Text by SARAH STANBURY Photography by FENTON BAILEY Most Read Photography

When people hear the term “nude,” are they misled into assuming that the naked body must only be focused on in a sexual manner? Have nudes become a taboo subject?

Fenton has been photographing nudes for several years now, during which time he has used many different techniques and developed his style. He has gained a passion for capturing the female body and I, too, have now found love and interest for the genre.

Fenton’s earlier photographs portrayed the body in a more sculpture-like way, where tone played a crucial part. However, to capture nudes that are emotionally provocative and personal can be much trickier.



There are certain striking features that make these photographs captivating. The style feels soft and natural, making the image truthful. They have unusual and interesting visual characteristics and a strong nostalgic feel. They are not overly seductive or glamorous but create an enchanting intimacy.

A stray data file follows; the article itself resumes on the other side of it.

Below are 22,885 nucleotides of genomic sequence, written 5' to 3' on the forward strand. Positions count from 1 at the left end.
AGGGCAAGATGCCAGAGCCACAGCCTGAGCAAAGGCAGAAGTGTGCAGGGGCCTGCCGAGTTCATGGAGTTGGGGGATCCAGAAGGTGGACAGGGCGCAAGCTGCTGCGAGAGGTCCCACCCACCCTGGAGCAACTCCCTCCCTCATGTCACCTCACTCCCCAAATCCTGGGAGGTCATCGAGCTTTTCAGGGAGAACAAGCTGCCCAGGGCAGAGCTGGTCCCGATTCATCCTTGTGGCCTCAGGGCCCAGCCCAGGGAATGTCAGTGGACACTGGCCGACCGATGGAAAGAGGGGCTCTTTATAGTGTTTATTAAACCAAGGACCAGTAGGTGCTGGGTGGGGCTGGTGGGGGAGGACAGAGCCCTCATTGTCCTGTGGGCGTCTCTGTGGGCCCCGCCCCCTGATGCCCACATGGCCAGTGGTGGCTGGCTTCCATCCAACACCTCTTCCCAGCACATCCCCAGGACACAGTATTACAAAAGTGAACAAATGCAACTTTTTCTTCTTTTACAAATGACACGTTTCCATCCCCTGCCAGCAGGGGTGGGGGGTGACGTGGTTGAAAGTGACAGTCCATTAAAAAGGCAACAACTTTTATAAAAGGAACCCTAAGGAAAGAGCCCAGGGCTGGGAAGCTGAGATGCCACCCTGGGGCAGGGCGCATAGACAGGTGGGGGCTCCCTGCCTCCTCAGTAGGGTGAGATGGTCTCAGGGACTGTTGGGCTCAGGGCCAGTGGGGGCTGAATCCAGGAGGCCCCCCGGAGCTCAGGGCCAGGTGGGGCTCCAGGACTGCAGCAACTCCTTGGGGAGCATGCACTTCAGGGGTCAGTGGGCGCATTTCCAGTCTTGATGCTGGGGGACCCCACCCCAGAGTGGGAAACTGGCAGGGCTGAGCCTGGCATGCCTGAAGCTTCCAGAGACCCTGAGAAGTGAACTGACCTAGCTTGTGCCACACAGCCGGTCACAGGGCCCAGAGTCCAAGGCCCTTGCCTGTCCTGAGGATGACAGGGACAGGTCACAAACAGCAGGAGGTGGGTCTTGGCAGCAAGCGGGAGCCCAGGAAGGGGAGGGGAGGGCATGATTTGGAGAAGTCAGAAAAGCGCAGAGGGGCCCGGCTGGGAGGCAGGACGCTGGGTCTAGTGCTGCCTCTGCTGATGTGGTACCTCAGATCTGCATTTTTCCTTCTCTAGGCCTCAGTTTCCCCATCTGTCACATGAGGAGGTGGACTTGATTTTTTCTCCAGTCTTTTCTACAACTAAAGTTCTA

Fenton is an artist who works to capture the female body in an empowering, mysterious and wistful way. He always captures a special and intimate moment.

Some of Fenton’s work has been refused by magazines simply because they were uncomfortable with the fact that a man was taking a photo of a woman in the nude and their readers could be averse to the concept. Is this view unjust? I feel it would be a great pity if society today could not come to terms with the fact that there is nothing shaming, unsophisticated or rude about the female body being captured. The representation can be displayed in inspiring, sensual and romantic ways, and I really hope this genre of photography is not to be overlooked.







Humanity N11 Guest Editor David Bailey dedicates the issue to his wife, his ultimate muse, and shares his most treasured photos of her taken throughout their lifetime together.


Humanity Guest Editor David Bailey introduces his daughter Paloma’s paintings, which are painted in oils and scored with emotion.


David Bailey’s son Sascha Nischikawa-Bailey began representing artists at just 16 years old, and has grown to develop a unique perspective on the world of fine art.